Forest Garden

Zoning

Our food forest or forest garden, ranges from a zone 1 to zone 3. We visit it more in the Summer when harvesting fruit and berries. This is when it becomes zone 2. It’s also one of our special wellbeing places which we visit regularly, sitting by the pond or using the sit spot. This we do even in Winter.

In the Winter we spend less time harvesting so it becomes a zone 3 in this sense. This place is our best demonstration of how the zones change depending on the function of the area.

Elements

The elements here are a pond, edible and non edible trees, a bench, bird box, bat box, laid hedge (within the forest garden), pathway. Nitorgen fixing plants, ground cover plants, plants for basketry and fuel. A small copse of hazel. Sit spot. Ditch.

Plants include: trees (pear, apple, almond, oak, bird cherry, oak, alder, hornbeam, hazel, plum), shrubs (broom, bladder senna, autumn olive), comfrey, black, red & white currant, applemint, evening primrose, loganberry, New Zealand flax.

Animals include: dormice, mice, squirrel, blue tits, black birds, rabbit, greater diving beetle, diving beetle, frogs, toads, deer, hedgehog, a variety of insects, dragon flies. This is not exclusive.

Design ideas and Considerations

The forest garden has been incorporated into the already existing trees and woodland, which were planted approximately 20 years ago. Thinning the trees at Wishtree is part of the necessary management. We have thinned some of the trees in the forest garden but also replaced some with edible varieites and support species such as other nitrogen fixers.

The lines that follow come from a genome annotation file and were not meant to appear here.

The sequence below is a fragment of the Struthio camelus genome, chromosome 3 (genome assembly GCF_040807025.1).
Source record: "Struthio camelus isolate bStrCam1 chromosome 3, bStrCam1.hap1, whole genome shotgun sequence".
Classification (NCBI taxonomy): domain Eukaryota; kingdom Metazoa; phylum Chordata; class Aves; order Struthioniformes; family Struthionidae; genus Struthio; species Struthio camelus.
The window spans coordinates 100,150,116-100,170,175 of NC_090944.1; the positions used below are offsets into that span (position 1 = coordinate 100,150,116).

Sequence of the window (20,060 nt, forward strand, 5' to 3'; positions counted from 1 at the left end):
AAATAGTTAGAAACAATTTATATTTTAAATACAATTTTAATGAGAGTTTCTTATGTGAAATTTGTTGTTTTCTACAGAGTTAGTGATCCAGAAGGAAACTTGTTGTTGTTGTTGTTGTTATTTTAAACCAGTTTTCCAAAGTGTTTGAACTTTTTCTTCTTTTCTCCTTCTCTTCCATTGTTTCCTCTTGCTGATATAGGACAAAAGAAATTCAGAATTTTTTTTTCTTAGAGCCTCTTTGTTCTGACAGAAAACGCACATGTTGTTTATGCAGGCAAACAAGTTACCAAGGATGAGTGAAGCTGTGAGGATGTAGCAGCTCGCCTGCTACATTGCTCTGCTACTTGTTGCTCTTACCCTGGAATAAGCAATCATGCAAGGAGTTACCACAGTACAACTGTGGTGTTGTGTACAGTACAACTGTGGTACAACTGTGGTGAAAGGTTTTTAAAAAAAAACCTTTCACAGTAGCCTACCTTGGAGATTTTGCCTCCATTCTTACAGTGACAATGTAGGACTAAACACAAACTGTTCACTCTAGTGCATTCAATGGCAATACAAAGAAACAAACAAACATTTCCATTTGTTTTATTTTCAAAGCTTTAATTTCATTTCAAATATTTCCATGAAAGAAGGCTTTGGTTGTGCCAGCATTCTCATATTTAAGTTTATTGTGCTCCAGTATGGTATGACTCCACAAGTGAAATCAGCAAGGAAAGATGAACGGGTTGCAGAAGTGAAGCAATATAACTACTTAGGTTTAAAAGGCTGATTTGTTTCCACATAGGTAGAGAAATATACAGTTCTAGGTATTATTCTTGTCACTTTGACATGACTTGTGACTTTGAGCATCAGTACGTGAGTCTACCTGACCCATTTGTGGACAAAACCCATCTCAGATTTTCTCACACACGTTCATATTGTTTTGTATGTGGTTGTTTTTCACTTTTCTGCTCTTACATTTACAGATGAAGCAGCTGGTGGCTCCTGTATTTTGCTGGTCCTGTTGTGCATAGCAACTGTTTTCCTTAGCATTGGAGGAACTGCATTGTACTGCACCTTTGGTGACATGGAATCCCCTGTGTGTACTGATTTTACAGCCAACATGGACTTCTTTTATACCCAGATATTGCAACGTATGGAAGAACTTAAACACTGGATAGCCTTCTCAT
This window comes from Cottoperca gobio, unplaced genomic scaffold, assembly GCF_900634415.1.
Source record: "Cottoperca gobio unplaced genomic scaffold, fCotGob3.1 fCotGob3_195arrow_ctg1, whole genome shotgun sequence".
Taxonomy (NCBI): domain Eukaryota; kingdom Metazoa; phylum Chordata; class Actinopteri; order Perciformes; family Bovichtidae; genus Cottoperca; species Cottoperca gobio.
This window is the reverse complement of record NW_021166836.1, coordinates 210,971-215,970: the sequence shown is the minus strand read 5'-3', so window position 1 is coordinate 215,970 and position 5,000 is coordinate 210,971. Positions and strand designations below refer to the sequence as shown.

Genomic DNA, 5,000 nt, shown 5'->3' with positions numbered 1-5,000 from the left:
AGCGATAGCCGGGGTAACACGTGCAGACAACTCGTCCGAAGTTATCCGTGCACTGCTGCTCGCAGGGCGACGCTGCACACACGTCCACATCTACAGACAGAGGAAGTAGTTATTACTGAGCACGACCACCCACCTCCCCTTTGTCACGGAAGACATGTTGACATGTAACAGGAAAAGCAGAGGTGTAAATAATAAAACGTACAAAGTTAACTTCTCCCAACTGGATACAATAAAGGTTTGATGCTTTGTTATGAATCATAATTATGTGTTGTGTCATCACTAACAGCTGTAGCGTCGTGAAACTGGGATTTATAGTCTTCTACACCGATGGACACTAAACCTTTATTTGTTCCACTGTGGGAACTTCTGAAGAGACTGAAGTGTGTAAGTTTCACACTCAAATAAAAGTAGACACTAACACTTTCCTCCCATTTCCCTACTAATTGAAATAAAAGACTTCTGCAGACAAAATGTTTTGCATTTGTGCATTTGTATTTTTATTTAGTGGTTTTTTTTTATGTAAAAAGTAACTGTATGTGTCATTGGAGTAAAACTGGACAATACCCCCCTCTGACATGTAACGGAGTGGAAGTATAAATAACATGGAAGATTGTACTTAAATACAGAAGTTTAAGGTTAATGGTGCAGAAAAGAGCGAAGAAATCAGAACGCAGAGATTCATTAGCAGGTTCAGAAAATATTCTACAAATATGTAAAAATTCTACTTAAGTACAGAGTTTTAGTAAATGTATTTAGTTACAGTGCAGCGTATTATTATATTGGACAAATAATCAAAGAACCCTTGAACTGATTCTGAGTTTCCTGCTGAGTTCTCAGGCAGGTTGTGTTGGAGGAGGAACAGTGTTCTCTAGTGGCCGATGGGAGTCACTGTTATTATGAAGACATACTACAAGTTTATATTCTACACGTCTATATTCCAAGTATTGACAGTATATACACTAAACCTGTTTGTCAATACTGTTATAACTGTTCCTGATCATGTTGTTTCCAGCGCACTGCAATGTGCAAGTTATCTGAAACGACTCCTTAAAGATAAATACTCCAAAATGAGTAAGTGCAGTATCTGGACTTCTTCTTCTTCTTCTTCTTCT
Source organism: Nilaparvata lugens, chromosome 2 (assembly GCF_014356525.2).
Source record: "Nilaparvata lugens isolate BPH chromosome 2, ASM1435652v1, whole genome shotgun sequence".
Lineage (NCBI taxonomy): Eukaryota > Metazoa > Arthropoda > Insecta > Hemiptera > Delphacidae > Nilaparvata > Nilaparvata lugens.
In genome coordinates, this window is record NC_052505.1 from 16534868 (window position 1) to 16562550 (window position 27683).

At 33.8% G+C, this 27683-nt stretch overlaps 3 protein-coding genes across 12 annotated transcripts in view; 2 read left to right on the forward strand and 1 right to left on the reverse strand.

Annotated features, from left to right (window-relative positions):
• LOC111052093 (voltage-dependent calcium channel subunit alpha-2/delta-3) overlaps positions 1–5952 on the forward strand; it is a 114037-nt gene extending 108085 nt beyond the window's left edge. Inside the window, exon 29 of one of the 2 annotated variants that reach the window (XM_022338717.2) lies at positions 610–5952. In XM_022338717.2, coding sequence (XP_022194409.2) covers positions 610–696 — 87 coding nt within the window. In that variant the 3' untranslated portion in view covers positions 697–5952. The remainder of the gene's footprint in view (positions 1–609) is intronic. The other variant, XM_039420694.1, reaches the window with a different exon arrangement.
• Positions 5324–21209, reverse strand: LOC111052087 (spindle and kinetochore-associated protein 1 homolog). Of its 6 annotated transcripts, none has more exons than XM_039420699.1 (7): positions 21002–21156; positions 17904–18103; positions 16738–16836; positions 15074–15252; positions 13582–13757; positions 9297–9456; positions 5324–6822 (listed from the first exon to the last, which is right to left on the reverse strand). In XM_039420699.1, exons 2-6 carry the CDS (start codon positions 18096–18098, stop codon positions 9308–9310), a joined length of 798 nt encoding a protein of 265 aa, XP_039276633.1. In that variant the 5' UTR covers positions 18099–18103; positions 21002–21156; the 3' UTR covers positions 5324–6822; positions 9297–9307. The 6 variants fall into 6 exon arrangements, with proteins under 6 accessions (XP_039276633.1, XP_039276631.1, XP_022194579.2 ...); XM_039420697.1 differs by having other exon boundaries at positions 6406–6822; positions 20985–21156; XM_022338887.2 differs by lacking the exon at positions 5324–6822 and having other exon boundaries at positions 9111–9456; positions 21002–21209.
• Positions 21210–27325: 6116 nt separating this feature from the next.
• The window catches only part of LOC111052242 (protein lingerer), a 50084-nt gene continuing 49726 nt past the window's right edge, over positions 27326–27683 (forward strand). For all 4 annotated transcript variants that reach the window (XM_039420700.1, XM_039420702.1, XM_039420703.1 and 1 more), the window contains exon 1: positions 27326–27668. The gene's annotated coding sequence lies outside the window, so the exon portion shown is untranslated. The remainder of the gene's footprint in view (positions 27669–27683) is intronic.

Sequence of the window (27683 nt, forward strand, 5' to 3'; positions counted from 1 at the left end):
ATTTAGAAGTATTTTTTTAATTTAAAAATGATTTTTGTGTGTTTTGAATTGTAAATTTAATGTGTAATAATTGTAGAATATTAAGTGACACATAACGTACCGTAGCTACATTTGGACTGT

There are a lot of common alder ( Alnus glutinosa ), which were already planted. These are nitrogen fixing and provide a source of fertility for the forest garden as well as other species we have introduced such as broom and bladder senna.

Rush was very dominant; we have managed this by scything and using our hands to pull it up. Grass now dominates but is part of the succession towards more benefical ground cover, such as ground cover raspberry, false strawberry and black and apple mints.

We have designed the food forest to be a little sun-trap, and the resulting microclimate means that the temperature is quite different here to elsewhere, with some species growing quicker and larger than the rest of Wishtree. This is also because it is sheltered from the strong winds and has a pond. The pond not only provides habitat but also provides thermal mass, collecting heat from the sun and raising the temperature.

We noticed a pair of bluetits hanging around so hung a bird box up. Instantly they took to it! They now nest in it every year. There is also a bat box as we have seen bats around the pond.

A network of small ditches joining and leaving the pond, runs through the forest garden. This is to drain the water from the surface, directing it to the pond. The overflow leaves the pond into another ditch, which in turn goes into another pond elsewhere.

There are several ditches and ponds at Wishtree, each passively controlling the flow of water away from the surface, storing both water and nutrients where we can, so they don’t leave the land.